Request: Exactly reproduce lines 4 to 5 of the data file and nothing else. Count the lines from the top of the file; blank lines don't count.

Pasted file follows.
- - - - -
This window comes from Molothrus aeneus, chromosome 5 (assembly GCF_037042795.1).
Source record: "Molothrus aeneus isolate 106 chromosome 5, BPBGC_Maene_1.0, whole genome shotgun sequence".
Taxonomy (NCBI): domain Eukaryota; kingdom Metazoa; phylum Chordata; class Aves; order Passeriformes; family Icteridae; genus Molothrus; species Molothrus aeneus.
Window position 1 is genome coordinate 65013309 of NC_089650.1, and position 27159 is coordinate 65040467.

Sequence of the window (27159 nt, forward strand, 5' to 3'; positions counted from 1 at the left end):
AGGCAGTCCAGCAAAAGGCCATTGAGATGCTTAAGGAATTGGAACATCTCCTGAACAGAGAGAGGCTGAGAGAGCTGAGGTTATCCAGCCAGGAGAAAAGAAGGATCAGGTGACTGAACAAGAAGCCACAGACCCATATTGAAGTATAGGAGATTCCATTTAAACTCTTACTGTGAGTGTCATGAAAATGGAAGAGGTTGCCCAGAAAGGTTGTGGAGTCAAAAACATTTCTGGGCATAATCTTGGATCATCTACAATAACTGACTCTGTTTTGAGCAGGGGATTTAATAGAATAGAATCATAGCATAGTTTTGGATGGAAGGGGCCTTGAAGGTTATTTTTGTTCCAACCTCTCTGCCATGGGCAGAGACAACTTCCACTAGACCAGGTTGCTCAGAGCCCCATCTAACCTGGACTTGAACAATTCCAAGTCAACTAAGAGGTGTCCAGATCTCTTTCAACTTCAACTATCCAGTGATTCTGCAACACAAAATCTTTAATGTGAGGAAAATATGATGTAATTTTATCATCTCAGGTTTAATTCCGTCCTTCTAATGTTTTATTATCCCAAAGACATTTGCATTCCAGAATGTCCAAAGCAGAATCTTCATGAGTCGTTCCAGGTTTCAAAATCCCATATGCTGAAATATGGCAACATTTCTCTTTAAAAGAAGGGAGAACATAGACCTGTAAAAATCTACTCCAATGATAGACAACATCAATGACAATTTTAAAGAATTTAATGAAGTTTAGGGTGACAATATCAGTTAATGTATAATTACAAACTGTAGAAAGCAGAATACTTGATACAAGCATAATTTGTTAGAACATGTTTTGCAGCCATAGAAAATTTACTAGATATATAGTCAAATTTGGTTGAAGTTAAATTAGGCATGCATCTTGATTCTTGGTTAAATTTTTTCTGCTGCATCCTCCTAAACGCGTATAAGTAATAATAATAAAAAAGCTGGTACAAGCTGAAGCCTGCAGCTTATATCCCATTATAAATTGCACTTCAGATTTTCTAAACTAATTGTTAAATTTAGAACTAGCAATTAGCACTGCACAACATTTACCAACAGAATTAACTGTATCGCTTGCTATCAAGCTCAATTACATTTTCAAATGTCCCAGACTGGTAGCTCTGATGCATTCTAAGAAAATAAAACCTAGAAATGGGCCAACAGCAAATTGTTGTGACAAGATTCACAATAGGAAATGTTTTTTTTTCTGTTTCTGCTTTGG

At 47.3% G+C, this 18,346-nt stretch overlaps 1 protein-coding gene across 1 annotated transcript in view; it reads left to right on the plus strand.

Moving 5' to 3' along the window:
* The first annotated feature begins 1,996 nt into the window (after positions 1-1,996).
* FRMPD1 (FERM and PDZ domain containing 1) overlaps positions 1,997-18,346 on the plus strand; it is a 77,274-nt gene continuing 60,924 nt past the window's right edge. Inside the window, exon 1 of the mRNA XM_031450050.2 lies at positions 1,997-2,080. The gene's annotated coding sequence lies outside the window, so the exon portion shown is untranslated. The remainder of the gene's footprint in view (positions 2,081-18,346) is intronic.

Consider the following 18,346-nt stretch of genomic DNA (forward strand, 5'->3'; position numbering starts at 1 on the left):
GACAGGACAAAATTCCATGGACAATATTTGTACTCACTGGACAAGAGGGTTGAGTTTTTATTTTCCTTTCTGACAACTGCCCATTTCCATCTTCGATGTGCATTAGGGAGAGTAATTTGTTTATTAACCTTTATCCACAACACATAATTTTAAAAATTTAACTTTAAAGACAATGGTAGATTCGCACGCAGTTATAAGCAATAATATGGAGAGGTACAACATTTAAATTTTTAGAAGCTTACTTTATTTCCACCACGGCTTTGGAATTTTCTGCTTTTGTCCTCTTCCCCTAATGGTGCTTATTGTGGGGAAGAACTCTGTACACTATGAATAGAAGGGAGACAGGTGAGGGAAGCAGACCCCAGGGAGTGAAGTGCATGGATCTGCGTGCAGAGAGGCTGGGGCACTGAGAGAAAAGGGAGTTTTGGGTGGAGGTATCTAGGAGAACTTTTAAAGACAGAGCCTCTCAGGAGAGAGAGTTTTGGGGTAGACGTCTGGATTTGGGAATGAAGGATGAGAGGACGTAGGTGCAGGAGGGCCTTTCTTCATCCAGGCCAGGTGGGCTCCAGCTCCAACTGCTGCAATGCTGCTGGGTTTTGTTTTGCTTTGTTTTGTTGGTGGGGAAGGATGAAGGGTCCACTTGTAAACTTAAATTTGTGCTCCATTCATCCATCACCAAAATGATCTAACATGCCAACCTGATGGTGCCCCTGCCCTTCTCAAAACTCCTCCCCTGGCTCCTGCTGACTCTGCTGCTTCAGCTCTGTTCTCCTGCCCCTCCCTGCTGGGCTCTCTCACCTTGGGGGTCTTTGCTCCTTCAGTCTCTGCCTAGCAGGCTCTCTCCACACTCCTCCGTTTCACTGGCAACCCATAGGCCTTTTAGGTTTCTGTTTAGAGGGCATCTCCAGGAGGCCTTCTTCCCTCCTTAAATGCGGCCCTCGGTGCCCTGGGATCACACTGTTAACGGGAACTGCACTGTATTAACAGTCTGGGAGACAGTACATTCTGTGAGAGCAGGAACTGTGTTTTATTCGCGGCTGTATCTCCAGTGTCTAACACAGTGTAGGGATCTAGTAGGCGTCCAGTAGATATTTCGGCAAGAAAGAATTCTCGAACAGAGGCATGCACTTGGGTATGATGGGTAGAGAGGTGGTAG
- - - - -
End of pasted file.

Window position 1 is genome coordinate 65013309 of NC_089650.1, and position 27159 is coordinate 65040467.

Sequence of the window (27159 nt, forward strand, 5' to 3'; positions counted from 1 at the left end):